This is the reason why a tax is not productive to the public exchequer, in proportion to its ratio; and why it has become a sort of apophthegm, that two and two do not make four in the arithmetic of finance. Excessive taxation is a kind of suicide, whether laid upon objects of necessity, or upon those of luxury; but there is this distinction, that, in the latter case, it extinguishes only a portion of the products on which it falls, together with the gratification they are calculated to afford; while, in the former, it extinguishes both production and consumption, and the tax-payer into the bargain.
Were it not almost self-evident, this principle might be illustrated, by abundant examples of the profit the state derives from a moderate scale of taxation, where it is sufficiently awake to its real interests.
When Turgot, in 1775, reduced to ½ the market-dues and duties of entry upon fresh sea-fish sold in Paris, their product was nowise diminished. The consumption of that article must, therefore, have doubled, the fishermen and dealers must have doubled their concerns and their profits; and, since population always increases with increasing production, the number of consumers must have been enlarged; and that of producers must have been enlarged likewise; for an increase of profits, that is to say of individual revenue, multiplies savings, and thus generates the multiplication of capital and of families; and that very increase of production will, beyond all doubt, augment the product of taxation in other branches; to say nothing of the popularity accruing to the government from the alleviation of the national burthens.
The government agents, who farm or administer the collection of the taxes, very often abuse their interest and authority, to construe all doubtful points of fiscal law in their own favour, and sometimes to create obscurity for the purpose of profiting by it. The effect is precisely the same, as if the scale of taxation were raised pro tanto.*72 Turgot adopted a contrary course, and made it a rule to lean always to the side of the tax-payer. The public contractors made a great outcry at this innovation, declaring that it was impossible for them to fulfil their engagements, and offering to collect on the government account and risk. The event, however, falsified their predictions by an actual increase of the receipts. The greater lenity in the collection proved so advantageous to production, and the consumption, consequent upon it, that the profits, which had before not exceeded 10,550,000 liv., rose to 60,000,000 liv.; an advance which could hardly be credited, if it were not attested by unquestionable evidence.*73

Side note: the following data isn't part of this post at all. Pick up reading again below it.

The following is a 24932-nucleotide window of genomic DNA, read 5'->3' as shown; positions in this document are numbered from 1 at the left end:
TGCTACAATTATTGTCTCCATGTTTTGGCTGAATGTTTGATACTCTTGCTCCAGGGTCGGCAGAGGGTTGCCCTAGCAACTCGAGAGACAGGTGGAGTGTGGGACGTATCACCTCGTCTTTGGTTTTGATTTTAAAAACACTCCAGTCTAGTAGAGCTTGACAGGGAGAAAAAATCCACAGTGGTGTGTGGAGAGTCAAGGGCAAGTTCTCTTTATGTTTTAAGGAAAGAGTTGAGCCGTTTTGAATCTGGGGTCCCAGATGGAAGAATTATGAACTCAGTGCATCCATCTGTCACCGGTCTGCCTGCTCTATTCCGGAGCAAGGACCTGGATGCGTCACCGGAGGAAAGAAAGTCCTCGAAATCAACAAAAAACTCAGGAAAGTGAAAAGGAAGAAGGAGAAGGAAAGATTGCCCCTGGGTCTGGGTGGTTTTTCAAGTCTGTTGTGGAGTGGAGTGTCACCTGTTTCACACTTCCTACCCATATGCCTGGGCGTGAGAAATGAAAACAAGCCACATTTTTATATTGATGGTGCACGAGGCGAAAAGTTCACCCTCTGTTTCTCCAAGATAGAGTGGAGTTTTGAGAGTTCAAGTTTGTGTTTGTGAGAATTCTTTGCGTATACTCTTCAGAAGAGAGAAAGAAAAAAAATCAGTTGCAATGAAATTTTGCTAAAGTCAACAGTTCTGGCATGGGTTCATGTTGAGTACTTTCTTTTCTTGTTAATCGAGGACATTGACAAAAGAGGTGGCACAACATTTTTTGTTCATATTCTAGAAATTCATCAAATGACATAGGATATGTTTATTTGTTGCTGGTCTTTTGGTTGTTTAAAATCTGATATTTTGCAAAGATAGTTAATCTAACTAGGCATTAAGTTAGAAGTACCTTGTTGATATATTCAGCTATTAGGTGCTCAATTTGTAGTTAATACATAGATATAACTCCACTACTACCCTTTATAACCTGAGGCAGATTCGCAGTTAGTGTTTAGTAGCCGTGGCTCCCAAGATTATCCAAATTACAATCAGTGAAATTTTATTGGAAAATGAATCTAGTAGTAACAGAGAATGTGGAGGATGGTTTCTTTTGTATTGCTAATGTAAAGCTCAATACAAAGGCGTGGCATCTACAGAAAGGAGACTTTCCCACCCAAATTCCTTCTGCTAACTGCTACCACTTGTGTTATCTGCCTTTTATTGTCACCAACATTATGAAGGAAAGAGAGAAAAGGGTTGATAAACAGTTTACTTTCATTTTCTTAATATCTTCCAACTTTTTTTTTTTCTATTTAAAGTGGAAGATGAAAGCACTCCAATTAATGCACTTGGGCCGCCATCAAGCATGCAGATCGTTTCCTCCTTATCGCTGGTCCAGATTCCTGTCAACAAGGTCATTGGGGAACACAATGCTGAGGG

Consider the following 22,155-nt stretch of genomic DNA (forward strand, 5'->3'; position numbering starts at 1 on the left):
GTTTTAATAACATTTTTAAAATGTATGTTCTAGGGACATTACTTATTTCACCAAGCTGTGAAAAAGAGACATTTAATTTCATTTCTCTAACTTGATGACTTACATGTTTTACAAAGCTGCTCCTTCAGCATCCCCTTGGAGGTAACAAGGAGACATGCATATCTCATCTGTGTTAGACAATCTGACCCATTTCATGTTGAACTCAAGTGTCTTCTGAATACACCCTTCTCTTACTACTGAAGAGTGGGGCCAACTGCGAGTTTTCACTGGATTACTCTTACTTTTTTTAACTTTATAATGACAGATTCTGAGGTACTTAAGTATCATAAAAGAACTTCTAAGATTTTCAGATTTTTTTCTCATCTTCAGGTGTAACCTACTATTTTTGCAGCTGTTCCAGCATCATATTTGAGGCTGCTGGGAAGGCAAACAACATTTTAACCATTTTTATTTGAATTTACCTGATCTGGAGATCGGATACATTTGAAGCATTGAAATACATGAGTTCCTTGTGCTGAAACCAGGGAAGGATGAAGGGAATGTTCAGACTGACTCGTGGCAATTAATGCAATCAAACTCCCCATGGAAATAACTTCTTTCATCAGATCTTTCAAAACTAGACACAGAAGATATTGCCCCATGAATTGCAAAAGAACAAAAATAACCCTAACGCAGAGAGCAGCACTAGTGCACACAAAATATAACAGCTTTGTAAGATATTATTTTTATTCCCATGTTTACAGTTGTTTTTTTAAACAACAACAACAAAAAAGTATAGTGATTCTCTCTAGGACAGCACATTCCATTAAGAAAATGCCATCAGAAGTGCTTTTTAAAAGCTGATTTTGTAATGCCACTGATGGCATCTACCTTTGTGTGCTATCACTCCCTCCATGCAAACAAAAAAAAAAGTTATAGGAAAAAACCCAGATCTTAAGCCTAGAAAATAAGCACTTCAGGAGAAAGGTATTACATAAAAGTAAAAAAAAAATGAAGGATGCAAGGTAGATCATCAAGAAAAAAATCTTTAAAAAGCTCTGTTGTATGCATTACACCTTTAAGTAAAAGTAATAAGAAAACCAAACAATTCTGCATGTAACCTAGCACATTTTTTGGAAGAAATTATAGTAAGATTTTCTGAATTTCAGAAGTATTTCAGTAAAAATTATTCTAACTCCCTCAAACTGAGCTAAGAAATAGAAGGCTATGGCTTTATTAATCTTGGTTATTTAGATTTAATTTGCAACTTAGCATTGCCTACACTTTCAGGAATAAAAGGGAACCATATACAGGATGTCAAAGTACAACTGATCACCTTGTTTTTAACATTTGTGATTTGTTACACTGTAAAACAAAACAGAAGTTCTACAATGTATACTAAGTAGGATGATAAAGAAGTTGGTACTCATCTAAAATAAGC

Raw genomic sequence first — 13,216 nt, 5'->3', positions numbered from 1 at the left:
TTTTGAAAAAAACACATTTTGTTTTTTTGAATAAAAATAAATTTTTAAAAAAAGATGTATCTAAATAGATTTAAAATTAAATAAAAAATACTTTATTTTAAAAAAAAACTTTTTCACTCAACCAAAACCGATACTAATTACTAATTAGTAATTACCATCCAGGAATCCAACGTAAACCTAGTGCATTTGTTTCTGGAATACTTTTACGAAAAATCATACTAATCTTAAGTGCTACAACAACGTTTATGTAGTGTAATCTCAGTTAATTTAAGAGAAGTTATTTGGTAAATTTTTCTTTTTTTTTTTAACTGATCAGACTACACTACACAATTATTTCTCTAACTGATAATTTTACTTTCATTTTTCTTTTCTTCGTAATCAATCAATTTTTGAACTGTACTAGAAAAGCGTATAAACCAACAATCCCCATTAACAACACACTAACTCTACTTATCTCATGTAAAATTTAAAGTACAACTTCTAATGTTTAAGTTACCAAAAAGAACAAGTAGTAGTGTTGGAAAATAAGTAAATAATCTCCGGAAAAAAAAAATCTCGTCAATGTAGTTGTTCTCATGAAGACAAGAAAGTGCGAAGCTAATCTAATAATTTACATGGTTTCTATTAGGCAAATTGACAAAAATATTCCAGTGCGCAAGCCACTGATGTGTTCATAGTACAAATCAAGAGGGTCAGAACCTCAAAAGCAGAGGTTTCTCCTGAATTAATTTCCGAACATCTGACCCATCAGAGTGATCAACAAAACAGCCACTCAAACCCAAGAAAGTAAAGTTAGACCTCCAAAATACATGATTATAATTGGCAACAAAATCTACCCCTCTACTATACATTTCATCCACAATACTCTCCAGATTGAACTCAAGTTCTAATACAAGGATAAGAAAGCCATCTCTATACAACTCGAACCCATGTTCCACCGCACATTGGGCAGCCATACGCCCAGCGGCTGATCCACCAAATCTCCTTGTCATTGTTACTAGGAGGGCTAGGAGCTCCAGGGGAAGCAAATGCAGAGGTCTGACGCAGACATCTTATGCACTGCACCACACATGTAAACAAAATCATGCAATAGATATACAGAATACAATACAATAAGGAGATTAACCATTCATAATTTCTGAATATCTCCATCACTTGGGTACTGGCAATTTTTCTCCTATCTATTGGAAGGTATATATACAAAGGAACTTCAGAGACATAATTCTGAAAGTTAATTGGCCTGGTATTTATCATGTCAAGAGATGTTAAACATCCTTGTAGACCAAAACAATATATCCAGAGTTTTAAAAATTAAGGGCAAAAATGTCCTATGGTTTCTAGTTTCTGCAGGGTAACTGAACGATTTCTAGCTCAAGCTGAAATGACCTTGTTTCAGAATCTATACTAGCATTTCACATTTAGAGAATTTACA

We are told by Humboldt,*74 to whom we are indebted for a variety of valuable information, that in thirteen years from 1778, during which time Spain adopted a somewhat more liberal system of government in regard to her American dependencies, the increase of the revenue in Mexico alone amounted to no less a sum than 100 millions of dollars; and that she drew from that country, during the same period, an addition in the single article of silver, to the amount of 14,500,000 dollars. We may naturally suppose, that, in those years of prosperity, there was a corresponding, and rather greater increase of individual profits; for that is the source, whence all public revenue is derived.
A similar course of conduct has invariably been followed by a similar effect;*75 and it is a great satisfaction to a writer of liberal principles to be able to prove by experience, that moderation is the best policy.*76
Upon the same principles, it will be easy to demonstrate in the next place, that the taxes least mischievous are:
2. Such as are least attended with those vexatious circumstances, that harass the tax-payer, without bringing any thing into the public exchequer.
It has been held by many, that the costs of collection are no very great evil, inasmuch as they are refunded to the community in some other shape. On this head, I must refer my readers to what has been already observed.*77 These costs are no more refunded, than the net proceeds of the taxes themselves; because both the one and the other consists in reality, not of the money, wherein the taxes are paid, but of the value, wherewith the tax-payer produces that money, and the value which the government again procures with it; which latter is destroyed and consumed outright.